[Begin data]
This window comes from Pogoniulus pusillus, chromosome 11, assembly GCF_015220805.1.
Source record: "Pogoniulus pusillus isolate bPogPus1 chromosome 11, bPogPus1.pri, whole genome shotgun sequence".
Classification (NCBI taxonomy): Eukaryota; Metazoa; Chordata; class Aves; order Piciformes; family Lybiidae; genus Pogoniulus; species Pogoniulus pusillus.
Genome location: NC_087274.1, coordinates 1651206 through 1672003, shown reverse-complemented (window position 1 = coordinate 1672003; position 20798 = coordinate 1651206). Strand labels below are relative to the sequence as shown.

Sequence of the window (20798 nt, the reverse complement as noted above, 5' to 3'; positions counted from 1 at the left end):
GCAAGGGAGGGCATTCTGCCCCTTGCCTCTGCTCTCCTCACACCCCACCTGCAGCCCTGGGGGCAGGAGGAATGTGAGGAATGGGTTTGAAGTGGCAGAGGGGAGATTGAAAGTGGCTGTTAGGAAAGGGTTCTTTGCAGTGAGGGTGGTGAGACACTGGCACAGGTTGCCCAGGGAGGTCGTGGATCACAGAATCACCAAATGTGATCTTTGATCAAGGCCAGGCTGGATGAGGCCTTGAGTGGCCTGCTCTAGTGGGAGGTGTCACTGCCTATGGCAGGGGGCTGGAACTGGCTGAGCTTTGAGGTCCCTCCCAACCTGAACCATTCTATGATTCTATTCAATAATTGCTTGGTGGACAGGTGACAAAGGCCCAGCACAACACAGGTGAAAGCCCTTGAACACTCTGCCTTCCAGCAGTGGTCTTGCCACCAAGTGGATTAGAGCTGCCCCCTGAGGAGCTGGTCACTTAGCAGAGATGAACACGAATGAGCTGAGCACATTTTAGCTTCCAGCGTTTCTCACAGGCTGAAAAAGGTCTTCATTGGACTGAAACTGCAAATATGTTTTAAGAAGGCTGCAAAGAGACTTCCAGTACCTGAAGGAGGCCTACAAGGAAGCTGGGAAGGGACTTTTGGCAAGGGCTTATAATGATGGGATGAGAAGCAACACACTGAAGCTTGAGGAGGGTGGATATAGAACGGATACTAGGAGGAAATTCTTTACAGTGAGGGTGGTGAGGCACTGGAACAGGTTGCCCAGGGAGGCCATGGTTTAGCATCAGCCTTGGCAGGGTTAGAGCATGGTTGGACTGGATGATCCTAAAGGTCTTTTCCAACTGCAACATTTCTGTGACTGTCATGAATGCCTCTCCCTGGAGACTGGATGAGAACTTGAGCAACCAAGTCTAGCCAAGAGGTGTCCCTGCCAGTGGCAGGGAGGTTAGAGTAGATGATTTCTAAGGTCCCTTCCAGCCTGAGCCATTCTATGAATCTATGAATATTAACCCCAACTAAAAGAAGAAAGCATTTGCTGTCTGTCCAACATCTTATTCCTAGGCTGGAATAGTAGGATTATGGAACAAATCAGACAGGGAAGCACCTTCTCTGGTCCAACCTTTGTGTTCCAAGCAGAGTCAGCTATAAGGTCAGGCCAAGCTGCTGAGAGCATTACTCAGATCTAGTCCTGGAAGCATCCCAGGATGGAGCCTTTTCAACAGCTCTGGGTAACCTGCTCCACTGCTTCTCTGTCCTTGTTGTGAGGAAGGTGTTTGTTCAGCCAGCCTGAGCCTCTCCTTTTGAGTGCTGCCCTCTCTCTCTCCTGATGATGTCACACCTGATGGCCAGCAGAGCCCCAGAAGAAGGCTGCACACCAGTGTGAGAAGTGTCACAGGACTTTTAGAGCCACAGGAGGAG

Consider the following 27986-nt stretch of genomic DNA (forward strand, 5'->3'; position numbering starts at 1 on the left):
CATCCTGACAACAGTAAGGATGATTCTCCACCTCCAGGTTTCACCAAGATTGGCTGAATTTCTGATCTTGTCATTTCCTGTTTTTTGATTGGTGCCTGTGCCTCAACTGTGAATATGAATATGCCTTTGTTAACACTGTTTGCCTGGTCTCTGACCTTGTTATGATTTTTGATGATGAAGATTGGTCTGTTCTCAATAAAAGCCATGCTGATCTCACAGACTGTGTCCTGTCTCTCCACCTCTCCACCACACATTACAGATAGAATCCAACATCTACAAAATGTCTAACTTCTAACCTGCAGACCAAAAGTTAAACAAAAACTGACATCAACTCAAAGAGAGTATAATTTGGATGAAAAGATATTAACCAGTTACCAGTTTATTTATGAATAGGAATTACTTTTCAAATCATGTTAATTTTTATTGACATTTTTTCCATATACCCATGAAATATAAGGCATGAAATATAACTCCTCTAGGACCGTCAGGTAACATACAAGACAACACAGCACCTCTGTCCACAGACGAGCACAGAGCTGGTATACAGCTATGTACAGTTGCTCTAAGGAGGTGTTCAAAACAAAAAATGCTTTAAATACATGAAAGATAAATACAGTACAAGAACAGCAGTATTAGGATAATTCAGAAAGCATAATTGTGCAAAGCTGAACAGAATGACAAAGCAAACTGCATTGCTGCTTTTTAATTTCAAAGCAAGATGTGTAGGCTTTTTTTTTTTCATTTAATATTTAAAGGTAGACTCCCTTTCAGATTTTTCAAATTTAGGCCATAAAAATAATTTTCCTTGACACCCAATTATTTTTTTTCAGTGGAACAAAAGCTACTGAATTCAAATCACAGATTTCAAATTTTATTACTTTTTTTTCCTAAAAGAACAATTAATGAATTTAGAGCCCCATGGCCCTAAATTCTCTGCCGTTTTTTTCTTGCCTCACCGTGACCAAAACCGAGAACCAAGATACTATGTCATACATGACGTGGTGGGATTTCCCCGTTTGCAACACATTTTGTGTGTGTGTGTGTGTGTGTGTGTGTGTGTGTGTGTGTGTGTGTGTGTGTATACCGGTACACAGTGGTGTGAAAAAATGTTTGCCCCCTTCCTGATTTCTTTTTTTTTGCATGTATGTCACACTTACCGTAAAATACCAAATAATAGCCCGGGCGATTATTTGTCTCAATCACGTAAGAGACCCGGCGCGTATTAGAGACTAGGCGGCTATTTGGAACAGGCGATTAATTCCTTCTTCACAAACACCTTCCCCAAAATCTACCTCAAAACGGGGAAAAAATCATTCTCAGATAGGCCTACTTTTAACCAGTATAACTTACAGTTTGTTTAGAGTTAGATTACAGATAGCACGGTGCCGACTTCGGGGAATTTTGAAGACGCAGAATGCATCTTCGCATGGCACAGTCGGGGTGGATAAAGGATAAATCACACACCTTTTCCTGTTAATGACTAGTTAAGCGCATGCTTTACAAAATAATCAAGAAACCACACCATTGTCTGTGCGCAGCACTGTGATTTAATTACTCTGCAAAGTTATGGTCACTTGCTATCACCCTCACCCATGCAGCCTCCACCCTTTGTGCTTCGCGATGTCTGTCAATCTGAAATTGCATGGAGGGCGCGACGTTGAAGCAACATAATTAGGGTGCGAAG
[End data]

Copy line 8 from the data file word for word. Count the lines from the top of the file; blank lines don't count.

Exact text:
CATCCTGACAACAGTAAGGATGATTCTCCACCTCCAGGTTTCACCAAGATTGGCTGAATTTCTGATCTTGTCATTTCCTGTTTTTTGATTGGTGCCTGTGCCTCAACTGTGAATATGAATATGCCTTTGTTAACACTGTTTGCCTGGTCTCTGACCTTGTTATGATTTTTGATGATGAAGATTGGTCTGTTCTCAATAAAAGCCATGCTGATCTCACAGACTGTGTCCTGTCTCTCCACCTCTCCACCACACATTACAGATAGAATCCAACATCTACAAAATGTCTAACTTCTAACCTGCAGACCAAAAGTTAAACAAAAACTGACATCAACTCAAAGAGAGTATAATTTGGATGAAAAGATATTAACCAGTTACCAGTTTATTTATGAATAGGAATTACTTTTCAAATCATGTTAATTTTTATTGACATTTTTTCCATATACCCATGAAATATAAGGCATGAAATATAACTCCTCTAGGACCGTCAGGTAACATACAAGACAACACAGCACCTCTGTCCACAGACGAGCACAGAGCTGGTATACAGCTATGTACAGTTGCTCTAAGGAGGTGTTCAAAACAAAAAATGCTTTAAATACATGAAAGATAAATACAGTACAAGAACAGCAGTATTAGGATAATTCAGAAAGCATAATTGTGCAAAGCTGAACAGAATGACAAAGCAAACTGCATTGCTGCTTTTTAATTTCAAAGCAAGATGTGTAGGCTTTTTTTTTTTCATTTAATATTTAAAGGTAGACTCCCTTTCAGATTTTTCAAATTTAGGCCATAAAAATAATTTTCCTTGACACCCAATTATTTTTTTTCAGTGGAACAAAAGCTACTGAATTCAAATCACAGATTTCAAATTTTATTACTTTTTTTTCCTAAAAGAACAATTAATGAATTTAGAGCCCCATGGCCCTAAATTCTCTGCCGTTTTTTTCTTGCCTCACCGTGACCAAAACCGAGAACCAAGATACTATGTCATACATGACGTGGTGGGATTTCCCCGTTTGCAACACATTTTGTGTGTGTGTGTGTGTGTGTGTGTGTGTGTGTGTGTGTGTGTGTGTGTGTATACCGGTACACAGTGGTGTGAAAAAATGTTTGCCCCCTTCCTGATTTCTTTTTTTTTGCATGTATGTCACACTTACCGTAAAATACCAAATAATAGCCCGGGCGATTATTTGTCTCAATCACGTAAGAGACCCGGCGCGTATTAGAGACTAGGCGGCTATTTGGAACAGGCGATTAATTCCTTCTTCACAAACACCTTCCCCAAAATCTACCTCAAAACGGGGAAAAAATCATTCTCAGATAGGCCTACTTTTAACCAGTATAACTTACAGTTTGTTTAGAGTTAGATTACAGATAGCACGGTGCCGACTTCGGGGAATTTTGAAGACGCAGAATGCATCTTCGCATGGCACAGTCGGGGTGGATAAAGGATAAATCACACACCTTTTCCTGTTAATGACTAGTTAAGCGCATGCTTTACAAAATAATCAAGAAACCACACCATTGTCTGTGCGCAGCACTGTGATTTAATTACTCTGCAAAGTTATGGTCACTTGCTATCACCCTCACCCATGCAGCCTCCACCCTTTGTGCTTCGCGATGTCTGTCAATCTGAAATTGCATGGAGGGCGCGACGTTGAAGCAACATAATTAGGGTGCGAAG